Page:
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One outlet for this restless energy has been business. “Americans are constantly driven to engage in commerce and industry. . . . This is the characteristic that most distinguishes the American people from all others,” wrote Tocqueville in Democracy in America.21 He sensed that the American motivation to get rich was more about the excitement of making money than it was about wealth itself. “The desire for prosperity has become an ardent passion . . . which they pursue for the emotions it excites as much as for the gain it procures.”22 And these people never stopped working. “Everybody works,” wrote Tocqueville. The aristocratic European ideal was to become so wealthy that one did not need to labor. In America, “work opens a way to everything; this has changed the point of honor quite around.” To Americans it was a disgrace not to
work.

Americans work more hours than any other people in the world.23 We’ve changed little in that regard since Tocqueville’s day. We tend to attribute this habit to cultural influences, without even considering biological causes. America’s workaholism is typically attributed to its Puritanical “Protestant work ethic.” But is it reasonable to ascribe such enormous influence to a defunct seventeenth-century English Protestant sect on the contemporary day-to-day behavior of hundreds of millions of diverse Americans? The average American recalls only the barest outline of who the Puritans were. When you talk to these strivers, they tell you that their drive comes from within and that they have been strongly “self-motivated” since they were children. They hit the ground running and couldn’t tell you why. I would attribute the number of hours Americans work to what I call the “immigrant work drive,” an internal biological compulsion passed from parent to child through their hypomanic genes.

Tocqueville noticed that Americans were entrepreneurial risk takers: “Boldness of enterprise is the foremost cause of [America’s] rapid progress, its strength and its greatness.” Though some individuals failed, the collective efforts of entrepreneurs drove the nation forward. Americans believed so deeply in the “virtue” of “commercial temerity” that they had all but removed the stigma surrounding financial failure:

Commercial business is there like a vast lottery, by which a small number of men continually lose, but the state is always the gainer. . . . Hence arises the strange indulgence that is shown to bankrupts in the United States; their honor does not suffer by such an accident.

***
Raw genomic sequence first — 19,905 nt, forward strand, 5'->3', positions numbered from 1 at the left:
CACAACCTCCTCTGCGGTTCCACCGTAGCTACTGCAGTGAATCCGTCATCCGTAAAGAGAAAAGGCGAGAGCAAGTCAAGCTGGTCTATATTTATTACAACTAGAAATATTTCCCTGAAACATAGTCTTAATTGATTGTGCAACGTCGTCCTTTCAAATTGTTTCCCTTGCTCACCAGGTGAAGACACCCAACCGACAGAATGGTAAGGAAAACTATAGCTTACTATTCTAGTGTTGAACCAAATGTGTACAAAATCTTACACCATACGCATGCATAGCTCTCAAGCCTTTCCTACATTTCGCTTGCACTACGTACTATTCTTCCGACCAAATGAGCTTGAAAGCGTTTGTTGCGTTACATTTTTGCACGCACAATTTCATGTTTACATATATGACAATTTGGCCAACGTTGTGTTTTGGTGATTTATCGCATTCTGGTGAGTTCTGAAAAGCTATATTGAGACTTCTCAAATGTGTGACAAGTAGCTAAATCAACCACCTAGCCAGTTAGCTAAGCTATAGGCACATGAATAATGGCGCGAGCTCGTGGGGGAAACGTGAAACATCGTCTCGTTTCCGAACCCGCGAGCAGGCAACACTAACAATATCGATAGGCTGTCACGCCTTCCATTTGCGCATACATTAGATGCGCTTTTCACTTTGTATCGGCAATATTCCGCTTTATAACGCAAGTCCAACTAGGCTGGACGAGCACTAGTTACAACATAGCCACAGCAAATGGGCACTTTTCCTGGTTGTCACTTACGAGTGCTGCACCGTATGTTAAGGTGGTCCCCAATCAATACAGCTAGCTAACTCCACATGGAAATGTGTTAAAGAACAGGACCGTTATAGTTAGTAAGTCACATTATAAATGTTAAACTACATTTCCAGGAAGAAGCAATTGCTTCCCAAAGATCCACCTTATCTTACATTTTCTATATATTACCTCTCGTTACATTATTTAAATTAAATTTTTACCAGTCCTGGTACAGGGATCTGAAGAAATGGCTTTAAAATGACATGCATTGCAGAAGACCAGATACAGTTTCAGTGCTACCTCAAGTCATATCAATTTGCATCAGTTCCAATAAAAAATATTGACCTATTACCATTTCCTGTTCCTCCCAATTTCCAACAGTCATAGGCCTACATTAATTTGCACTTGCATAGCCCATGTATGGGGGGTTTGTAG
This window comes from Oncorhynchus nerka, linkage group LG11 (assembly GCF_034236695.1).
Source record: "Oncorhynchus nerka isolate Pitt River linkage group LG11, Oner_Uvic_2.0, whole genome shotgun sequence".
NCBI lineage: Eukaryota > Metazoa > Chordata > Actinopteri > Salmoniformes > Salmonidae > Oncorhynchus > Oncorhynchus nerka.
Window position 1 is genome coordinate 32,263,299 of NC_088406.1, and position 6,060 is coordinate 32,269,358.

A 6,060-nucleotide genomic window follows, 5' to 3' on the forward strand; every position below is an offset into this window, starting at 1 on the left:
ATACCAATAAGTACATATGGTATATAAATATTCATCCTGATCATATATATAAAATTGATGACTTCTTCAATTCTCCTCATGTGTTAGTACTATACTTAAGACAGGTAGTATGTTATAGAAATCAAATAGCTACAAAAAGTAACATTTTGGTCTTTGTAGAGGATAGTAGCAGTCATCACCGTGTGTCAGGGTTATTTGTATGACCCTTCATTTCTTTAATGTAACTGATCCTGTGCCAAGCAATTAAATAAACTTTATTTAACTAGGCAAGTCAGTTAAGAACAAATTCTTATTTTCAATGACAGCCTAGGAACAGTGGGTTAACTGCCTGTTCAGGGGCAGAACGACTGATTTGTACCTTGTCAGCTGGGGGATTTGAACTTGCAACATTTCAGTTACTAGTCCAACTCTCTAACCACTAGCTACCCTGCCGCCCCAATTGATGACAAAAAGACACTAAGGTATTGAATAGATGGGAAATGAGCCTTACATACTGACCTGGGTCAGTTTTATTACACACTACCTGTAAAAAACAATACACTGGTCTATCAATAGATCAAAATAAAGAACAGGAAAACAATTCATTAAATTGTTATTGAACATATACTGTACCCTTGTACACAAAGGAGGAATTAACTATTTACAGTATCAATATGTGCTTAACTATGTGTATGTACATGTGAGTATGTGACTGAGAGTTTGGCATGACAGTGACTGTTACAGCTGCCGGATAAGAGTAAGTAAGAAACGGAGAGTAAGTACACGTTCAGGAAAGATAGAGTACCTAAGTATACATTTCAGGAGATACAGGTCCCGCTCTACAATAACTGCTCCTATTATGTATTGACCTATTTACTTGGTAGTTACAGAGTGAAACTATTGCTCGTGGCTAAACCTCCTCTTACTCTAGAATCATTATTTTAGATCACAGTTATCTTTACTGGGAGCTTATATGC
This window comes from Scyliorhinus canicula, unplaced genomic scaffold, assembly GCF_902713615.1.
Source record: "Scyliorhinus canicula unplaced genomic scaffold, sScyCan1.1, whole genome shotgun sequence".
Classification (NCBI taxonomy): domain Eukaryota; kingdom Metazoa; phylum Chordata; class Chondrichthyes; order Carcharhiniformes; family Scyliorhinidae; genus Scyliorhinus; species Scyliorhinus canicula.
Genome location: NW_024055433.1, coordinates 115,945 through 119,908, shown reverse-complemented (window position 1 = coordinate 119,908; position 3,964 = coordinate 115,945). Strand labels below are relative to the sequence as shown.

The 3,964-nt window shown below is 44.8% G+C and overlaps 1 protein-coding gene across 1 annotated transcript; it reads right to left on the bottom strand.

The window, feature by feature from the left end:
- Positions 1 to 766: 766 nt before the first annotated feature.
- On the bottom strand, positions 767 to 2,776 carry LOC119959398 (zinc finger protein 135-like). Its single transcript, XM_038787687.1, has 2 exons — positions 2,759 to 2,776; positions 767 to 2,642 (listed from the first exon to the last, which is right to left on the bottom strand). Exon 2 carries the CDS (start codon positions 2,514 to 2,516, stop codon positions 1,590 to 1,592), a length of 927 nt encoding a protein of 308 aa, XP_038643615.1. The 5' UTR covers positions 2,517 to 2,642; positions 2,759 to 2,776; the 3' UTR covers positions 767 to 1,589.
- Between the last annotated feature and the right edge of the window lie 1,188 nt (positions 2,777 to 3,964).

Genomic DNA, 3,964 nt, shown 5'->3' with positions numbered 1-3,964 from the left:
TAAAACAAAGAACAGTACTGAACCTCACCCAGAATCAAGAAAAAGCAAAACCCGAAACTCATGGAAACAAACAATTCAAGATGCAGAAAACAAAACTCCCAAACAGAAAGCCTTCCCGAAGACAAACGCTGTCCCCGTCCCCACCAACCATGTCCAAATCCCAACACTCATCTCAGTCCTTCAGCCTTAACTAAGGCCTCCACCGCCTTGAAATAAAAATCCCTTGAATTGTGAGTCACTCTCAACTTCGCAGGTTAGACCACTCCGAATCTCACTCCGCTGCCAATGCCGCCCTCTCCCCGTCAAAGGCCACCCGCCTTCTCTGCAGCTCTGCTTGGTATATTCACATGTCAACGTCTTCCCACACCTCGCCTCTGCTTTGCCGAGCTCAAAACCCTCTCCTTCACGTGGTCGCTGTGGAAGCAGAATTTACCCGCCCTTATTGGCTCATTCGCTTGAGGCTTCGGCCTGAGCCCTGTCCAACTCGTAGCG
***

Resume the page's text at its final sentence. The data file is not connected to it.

At that time, a European who went bankrupt might end up in debtor’s prison, so Tocqueville was surprised that there was little shame in bankruptcy here. The stereotypic American success story is of an entrepreneur who fails numerous times before achieving his big success. Such “serial entrepreneurs” will tell you that they shake off failure like a dog shakes off water and are soon raring to go again with a new idea.

That America rewards and celebrates such people is culturally unique. When asked, “Do you think that starting a new business is a respected occupation in your community?” 91 percent of Americans said yes, as compared to 28 percent of British and 8 percent of Japanese respondents.25 In Japan there is still deep disgrace attached to business failure. Men who lose their jobs often hide it from their families and pretend to go to work each day. Some economists have argued that Japan has been slow to bounce back from its decade-long recession because the population has lost all taste for risk after the fallout of the stock and real estate bubbles of the early 1990s. Most Japanese save a substantial portion of their money in secure savings accounts that yield zero interest, tying up capital that could either be invested in businesses or stimulate the economy through consumption. Americans, by contrast, bounce back from failures, scandals, and bubbles with infinitely renewable confidence. After the stock market and the World Trade Center came crashing down in succession, one might have expected a pessimistic mood to take hold in America. But a subsequent poll taken in 2002 found that 59 percent of American college students believed that they were on their way to becoming millionaires.26 Our immigrant genes predispose us to optimism. “You had to be an optimist to move. Pessimists didn’t bother,” wrote Yale historian George Pierson.27 Because this optimism comes from within, it is not easily discouraged by external events. And optimism, like pessimism, often becomes a self-fulfilling prophecy.

 

 

 

 

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